After seeing broad leaved helleborine orchids blooming I knew that it was nearly time for downy rattlesnake plantain orchids (Goodyera pubescens) to bloom, so I visited a small colony I know of. This native orchid has tiny white flowers but I like its mottled silvery foliage as much as its blossoms.  The flowers grow on a relatively long stalk and though I’ve tried hundreds of times I’ve been able to show the flower stalk and basal leaves together clearly in a photo only once. This orchid grows in the woods usually in deep shade, but I find that most plants get at least an hour or two of sunshine no matter where they grow, and I just happened to be there when this one had its moment in the sun.

I’ve learned from many frustrating attempts at photographing this plant to carry a small 8 X 10 inch piece of black foam core board with me because its narrow racemes and tiny flowers are easily lost in the background vegetation.

I’ve taken hundreds of photos of downy rattlesnake plantain orchid flowers but this is the only time I’ve seen any color except white in one. I suppose the yellow color must be nectar, but I don’t know for sure. The tiny flowers look like miniature versions of our native pink lady’s slipper orchid flowers. Each one is so small it could easily hide behind a pea with room to spare. This photo also shows where the “downy” part of the common name comes from. Everything about the flower stalk is hairy.

I was driving along the highway north of Keene when I saw a flash of beautiful blue, so of course I had to go back and see what it was. I was happy to see a large stand of chicory (Cichorium intybus) still blooming while all the other chicory plants I know of finished blooming weeks ago. I love the beautiful blue color of these flowers and if I could have a yard full of them I would.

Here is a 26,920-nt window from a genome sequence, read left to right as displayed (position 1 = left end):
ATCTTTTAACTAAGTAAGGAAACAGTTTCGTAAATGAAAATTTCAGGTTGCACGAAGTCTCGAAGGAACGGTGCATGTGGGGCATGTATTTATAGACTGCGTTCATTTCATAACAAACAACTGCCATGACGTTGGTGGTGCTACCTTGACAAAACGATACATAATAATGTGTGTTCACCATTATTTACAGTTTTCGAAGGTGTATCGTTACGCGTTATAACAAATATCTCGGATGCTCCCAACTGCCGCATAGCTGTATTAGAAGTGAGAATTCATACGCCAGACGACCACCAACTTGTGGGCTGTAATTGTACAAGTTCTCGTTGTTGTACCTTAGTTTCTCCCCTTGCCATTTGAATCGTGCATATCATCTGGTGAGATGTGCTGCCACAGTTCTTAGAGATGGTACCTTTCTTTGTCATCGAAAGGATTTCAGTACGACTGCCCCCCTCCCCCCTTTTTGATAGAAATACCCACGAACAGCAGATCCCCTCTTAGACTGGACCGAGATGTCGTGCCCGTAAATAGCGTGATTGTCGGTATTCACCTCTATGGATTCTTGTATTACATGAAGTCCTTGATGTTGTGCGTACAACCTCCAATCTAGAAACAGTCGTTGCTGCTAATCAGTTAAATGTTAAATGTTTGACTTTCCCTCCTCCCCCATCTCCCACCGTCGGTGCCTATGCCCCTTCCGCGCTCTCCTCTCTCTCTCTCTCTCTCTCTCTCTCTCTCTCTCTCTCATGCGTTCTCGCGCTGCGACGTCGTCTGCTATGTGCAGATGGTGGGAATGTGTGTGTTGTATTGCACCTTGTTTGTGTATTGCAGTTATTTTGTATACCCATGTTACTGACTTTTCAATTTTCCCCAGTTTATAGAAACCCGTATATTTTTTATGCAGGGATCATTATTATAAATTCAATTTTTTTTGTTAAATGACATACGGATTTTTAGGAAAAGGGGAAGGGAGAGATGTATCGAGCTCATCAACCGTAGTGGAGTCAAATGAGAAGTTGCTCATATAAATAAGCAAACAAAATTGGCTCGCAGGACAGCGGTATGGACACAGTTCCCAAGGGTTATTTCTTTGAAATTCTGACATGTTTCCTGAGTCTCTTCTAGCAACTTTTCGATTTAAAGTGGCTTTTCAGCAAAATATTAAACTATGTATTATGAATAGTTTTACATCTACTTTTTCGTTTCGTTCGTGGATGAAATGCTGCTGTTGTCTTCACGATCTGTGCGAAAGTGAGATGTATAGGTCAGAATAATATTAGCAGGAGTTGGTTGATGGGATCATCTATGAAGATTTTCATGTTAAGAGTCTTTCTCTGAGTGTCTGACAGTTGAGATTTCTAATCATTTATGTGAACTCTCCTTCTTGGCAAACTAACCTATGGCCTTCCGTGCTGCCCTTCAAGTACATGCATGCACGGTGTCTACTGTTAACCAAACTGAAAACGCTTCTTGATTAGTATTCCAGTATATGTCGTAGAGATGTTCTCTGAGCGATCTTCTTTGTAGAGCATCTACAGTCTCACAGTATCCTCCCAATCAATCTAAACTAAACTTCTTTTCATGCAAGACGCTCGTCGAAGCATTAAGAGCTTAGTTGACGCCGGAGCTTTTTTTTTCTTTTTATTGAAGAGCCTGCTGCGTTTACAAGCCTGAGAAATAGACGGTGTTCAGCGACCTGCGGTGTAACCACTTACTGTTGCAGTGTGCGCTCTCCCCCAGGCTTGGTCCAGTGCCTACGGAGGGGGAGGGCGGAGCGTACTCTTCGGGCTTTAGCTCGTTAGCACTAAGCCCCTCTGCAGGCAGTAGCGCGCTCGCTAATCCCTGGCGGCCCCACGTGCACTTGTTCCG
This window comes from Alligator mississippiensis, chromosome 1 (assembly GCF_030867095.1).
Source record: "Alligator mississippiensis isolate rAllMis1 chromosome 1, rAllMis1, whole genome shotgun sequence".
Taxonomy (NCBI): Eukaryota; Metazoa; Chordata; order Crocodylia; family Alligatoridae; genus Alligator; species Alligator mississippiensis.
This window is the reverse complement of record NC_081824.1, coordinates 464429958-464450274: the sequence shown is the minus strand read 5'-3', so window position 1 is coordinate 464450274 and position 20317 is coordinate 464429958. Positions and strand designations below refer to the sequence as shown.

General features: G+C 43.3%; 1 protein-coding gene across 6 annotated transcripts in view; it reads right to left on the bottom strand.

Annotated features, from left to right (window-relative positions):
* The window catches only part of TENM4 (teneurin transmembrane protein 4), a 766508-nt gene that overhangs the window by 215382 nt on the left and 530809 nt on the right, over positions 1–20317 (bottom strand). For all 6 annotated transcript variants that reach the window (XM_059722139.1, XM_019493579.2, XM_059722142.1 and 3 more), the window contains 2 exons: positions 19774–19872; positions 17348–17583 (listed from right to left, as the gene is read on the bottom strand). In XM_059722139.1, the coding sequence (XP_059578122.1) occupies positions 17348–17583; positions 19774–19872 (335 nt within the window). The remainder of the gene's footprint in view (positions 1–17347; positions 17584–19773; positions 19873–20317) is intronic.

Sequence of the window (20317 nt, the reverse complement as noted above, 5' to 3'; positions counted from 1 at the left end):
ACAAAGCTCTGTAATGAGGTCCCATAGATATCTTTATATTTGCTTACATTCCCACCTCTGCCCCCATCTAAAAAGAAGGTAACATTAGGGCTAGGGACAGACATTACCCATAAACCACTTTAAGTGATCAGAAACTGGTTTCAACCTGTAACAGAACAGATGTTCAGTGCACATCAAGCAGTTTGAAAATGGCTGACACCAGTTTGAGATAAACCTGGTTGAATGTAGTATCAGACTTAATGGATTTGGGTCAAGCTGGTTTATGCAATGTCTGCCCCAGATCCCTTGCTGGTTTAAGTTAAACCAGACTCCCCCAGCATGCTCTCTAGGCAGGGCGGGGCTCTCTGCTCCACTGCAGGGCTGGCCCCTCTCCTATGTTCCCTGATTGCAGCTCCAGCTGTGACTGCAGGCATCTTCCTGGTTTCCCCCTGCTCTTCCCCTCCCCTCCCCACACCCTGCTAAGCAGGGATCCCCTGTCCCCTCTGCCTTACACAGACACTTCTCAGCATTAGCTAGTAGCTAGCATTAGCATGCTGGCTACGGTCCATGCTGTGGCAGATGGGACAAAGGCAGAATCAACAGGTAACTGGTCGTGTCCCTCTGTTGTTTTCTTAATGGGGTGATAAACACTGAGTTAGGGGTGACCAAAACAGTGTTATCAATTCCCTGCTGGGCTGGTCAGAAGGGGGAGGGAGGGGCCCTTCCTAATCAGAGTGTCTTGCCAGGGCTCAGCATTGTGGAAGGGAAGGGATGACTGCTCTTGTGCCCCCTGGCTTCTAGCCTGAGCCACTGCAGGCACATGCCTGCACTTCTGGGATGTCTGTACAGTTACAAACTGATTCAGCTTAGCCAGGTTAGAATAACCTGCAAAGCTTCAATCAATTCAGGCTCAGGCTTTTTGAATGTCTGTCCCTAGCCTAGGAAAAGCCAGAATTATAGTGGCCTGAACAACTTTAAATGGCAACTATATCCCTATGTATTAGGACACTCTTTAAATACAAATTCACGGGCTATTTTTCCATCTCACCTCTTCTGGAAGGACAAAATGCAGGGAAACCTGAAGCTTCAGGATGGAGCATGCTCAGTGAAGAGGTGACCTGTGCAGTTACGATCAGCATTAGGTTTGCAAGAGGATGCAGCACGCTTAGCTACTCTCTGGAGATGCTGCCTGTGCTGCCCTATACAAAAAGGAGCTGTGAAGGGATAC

Narrow leaved gentian (Gentiana linearis) blossoms are also a beautiful shade of blue. These flowers appear identical to those of bottle gentians (Gentiana andrewsii) but the foliage is quite different. Narrow leaf gentians like moist, calcium rich soil and that’s one reason you don’t see them in this area very often. Another reason is that the flowers never open so insects have to force their way in, and it takes a strong insect like a bumblebee to do so. Third is how its seeds are too small to interest birds and its foliage too bitter to interest herbivores. Put all of that together and it’s a wonder that this plant is seen at all. It’s listed as rare, endangered or vulnerable in many areas. These examples grow in a roadside ditch in Nelson, which is north of Keene.

That pleasure which is at once the most pure, the most elevating and the most intense, is derived, I maintain, from the contemplation of the beautiful. ~Edgar Allan Poe

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This is the time of year when our roadsides begin to look like Monet paintings. Purple loosestrife and goldenrod dominated this one, but the pink of Joe Pye weed and the white of asters and boneset often help brighten scenes like these.

There are enough different goldenrods (over a hundred it is said) which look enough alike to convince me that I don’t want to spend the rest of my life trying to identify them all, but some are quite easy to identify.  One of the easiest is gray goldenrod (Solidago nemoralis).  It’s one of the first to bloom and its flower heads always look like they have been in a strong wind that blew them over to one side of the stem. The heavy flower heads also bend the stem so the plant almost always leans at an angle like those shown.

I’ve included this shot of a field full of many kinds of goldenrod for those who haven’t ever seen one. Sights like this were common when I was a boy but are getting harder to find now, mostly because of invasion by purple loosestrife. The Native American Chippewa tribe called goldenrod “sun medicine” and used it to treat fevers, ulcers, and boils. Many other tribes also used it medicinally.